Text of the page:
Global Tax Governance comprises fifteen chapters from a very strong line-up of contributors across the disciplinary divides, compiled by Dietsch and Rixen into 350-or-so pages of excellent reading. International tax competition and co-operation are not simple issues; they are multifaceted, difficult, wicked phenomena, so the diversity of inputs is both welcome and necessary. The chapter authors include economists, legal scholars, political scientists, and political philosophers. This provides a well-rounded gathering of perspectives, which covers many of the key stories of both the problems and solutions related to global tax governance. But there is no denying that this is first and foremost a political economy book – the pure economic and pure legal perspectives, for instance, are marginal. Still, for anyone looking for an intermediate dive into tax competition and the state and issues of international tax governance, this is, to my mind, the top place to start today.

Compared to other recent books on global tax issues, this one scores as the least morality-born but most refined in terms of its problem-identification and solution-building. While Thomas Pogge and Krishen Mehta’s Global Tax Fairness covers more ground and is provocative in its content at times, Global Tax Governance is a more academic book (incidentally because they are more academic authors), with a greater focus on succinct analysis and structure, and probably greater overall coherence. And compared to Dietsch’s previous Cathing Capital, as a compilation it is much more diverse and yet more detailed, though the reading flow is obviously worsened by its amalgamative nature.

Dietsch and Rixen have both written extensively on the topic before, and the book emanates with their footprints. Dietsch’s work on political philosophy and economic governance, which has often touched upon taxation, provides the backdrop to many of the normative and ethical arguments throughout the book, while Rixen’s research on the nature of tax competition and the international tax system as well as his proposed institutional framework solution (an International Tax Organisation) feature especially in the opening and closings of the volume. Moreover, the flavour of Dietsch and Rixen’s close associates (including Philipp Genschel and Laura Seelkopf) shine through. A quarter of the book chapters are written by this group, and several more are based on or build directly on their work. Which is okay (it is their book after all), though you might get the feeling that this analysis and solutions are the only game in town (and of course they won’t tell you otherwise).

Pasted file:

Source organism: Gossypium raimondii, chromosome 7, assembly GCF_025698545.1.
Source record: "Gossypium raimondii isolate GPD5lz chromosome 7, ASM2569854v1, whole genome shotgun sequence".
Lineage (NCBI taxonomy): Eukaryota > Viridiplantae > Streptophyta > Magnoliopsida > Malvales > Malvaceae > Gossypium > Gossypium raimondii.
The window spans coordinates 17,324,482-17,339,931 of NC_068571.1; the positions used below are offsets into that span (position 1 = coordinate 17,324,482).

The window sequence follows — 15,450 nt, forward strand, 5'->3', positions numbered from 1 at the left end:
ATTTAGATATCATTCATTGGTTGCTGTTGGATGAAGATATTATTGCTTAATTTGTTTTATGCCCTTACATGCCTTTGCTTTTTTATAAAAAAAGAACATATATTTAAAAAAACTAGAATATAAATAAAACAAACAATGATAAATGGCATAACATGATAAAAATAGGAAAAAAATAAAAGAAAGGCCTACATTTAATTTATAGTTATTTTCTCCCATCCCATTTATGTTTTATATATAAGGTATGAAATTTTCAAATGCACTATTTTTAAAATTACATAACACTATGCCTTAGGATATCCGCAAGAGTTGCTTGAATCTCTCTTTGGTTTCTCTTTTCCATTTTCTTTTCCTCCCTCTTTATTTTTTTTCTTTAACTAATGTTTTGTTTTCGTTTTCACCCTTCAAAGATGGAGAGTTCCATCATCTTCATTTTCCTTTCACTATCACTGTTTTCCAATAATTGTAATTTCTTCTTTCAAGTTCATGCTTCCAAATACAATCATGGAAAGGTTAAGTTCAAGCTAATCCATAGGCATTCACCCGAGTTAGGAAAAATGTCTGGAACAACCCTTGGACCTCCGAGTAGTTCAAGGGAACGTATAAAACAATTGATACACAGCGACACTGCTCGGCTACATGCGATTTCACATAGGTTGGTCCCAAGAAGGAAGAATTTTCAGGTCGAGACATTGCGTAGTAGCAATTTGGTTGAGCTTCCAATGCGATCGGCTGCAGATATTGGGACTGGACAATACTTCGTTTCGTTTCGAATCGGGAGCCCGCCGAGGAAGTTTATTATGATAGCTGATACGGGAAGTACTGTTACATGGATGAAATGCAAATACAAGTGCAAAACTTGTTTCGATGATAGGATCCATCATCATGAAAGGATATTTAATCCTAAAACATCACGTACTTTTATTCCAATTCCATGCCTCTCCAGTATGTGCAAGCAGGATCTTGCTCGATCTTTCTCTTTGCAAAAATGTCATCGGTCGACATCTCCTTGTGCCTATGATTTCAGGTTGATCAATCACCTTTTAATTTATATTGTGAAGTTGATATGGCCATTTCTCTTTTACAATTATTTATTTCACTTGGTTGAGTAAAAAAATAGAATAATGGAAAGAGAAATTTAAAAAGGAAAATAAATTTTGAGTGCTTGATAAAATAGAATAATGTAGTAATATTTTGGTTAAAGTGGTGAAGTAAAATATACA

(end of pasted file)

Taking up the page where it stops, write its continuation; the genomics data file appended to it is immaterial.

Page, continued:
The purpose of the book is to identify the need for global tax governance (i.e. the cause problem), take stock of the current international institutional make-up and its shortcomings, set out the normative foundations for a new direction, and propose specific political solutions. The book is divided into four parts to reflect these purposes.

In Part One, we’re treated with two superb walkthroughs by top tax economist Kimberly Clausing and Genschel/Seelkopf on the economic and political nature of tax competition and its impacts. Tax competition is damaging on national coffers and on the economy, we’re told in resounding detail. And it is widely harmful, except for capital and everyone in small open democracies, of course. But it’s a negative-sum game, so in the end the world is worse off. So why haven’t we fixed it? The “winner group” – small economies and capital owners – have powerful voices. And that voice includes the argument that every country has the sovereign right to set their tax rates as they see fit – a significant argument in a world apparently stuck in 1648 Westphalia. And besides, as Lyne Latulippe argues in chapter three, national policy-makers tend to internalise the idea (with a nudge or two from the “winner group”) that they must keep their tax offerings competitive, just like a firm’s market offering must be competitive, no matter that it is probably an awful and damaging analogy. Latulippe’s argument that national tax policy discussions are soaked with competitiveness discourse is something I have also shown for the international level in the OECD/G2o BEPS project.

So where we have gone wrong? In a lot of places, Part Two tells us. Enforcement of international tax governance is a mess (Richard Woodward, chapter five); it will only succeed when, once in a blue moon, the US gets its act together (Lukas Hakelberg, six and Itai Grinberg, seven); and even current international tax reforms are unlikely to succeed (Richard Eccleston and Helen Smith, eight). Woodward emphasises the national implementation dimension of international tax governance, arguing that tax havens do “mock compliance” to OECD’s tax information exchange standards, feigning alignment while muddling enforcement behind their backs. As we’re also seeing in the current BEPS project and elsewhere, the national take-up of global tax standards is highly varied, so this is an interesting point to follow – and Richard has promised more work on this topic, which is absolutely welcomed.